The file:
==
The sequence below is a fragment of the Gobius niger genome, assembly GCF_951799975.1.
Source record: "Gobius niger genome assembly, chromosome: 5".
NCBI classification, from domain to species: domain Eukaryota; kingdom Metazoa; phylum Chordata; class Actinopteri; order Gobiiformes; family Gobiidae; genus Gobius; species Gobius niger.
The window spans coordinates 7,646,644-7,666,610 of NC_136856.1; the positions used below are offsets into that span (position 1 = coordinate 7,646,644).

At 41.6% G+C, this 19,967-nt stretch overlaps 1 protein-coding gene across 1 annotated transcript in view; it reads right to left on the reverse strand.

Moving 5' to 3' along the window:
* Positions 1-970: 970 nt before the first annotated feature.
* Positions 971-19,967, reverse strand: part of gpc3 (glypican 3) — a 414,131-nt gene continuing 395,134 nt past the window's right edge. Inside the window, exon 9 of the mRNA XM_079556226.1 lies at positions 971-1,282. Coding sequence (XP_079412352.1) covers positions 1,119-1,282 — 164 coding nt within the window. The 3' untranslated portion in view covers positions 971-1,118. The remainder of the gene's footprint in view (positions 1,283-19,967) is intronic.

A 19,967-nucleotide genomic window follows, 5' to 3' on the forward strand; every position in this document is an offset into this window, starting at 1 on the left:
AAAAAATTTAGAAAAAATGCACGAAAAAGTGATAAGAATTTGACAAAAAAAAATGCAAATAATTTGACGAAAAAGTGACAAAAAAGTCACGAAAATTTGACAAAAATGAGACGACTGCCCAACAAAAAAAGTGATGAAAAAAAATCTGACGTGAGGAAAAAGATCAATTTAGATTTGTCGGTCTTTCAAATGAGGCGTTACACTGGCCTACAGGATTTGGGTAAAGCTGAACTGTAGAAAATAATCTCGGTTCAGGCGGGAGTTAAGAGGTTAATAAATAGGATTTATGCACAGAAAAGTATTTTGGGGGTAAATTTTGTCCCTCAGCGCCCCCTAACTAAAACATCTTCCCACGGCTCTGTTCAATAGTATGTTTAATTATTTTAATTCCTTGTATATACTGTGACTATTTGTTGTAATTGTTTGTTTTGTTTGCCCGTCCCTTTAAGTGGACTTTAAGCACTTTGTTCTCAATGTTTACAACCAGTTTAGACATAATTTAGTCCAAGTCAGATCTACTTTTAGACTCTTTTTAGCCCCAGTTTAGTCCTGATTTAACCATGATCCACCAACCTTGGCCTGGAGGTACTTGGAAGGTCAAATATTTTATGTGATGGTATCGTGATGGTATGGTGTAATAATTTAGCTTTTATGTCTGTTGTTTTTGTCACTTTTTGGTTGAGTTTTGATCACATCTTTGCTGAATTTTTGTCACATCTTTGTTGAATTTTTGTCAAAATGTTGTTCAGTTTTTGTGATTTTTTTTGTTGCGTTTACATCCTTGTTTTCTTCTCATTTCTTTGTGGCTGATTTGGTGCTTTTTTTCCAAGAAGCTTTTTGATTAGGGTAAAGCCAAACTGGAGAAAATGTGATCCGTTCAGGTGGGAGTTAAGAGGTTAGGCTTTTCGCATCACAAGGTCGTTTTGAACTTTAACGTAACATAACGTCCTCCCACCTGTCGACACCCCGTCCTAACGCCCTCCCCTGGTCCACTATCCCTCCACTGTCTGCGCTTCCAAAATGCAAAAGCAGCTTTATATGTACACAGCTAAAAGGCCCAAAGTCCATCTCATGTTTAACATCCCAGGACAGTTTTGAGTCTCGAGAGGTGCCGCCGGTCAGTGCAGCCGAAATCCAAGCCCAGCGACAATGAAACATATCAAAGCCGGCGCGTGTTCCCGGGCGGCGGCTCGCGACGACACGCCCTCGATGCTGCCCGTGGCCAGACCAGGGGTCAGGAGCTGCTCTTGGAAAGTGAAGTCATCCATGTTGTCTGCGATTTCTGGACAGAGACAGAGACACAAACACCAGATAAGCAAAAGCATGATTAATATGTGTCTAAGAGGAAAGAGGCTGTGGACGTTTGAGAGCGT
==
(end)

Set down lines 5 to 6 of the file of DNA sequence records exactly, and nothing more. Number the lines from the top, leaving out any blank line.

At 41.6% G+C, this 19,967-nt stretch overlaps 1 protein-coding gene across 1 annotated transcript in view; it reads right to left on the reverse strand.

Moving 5' to 3' along the window: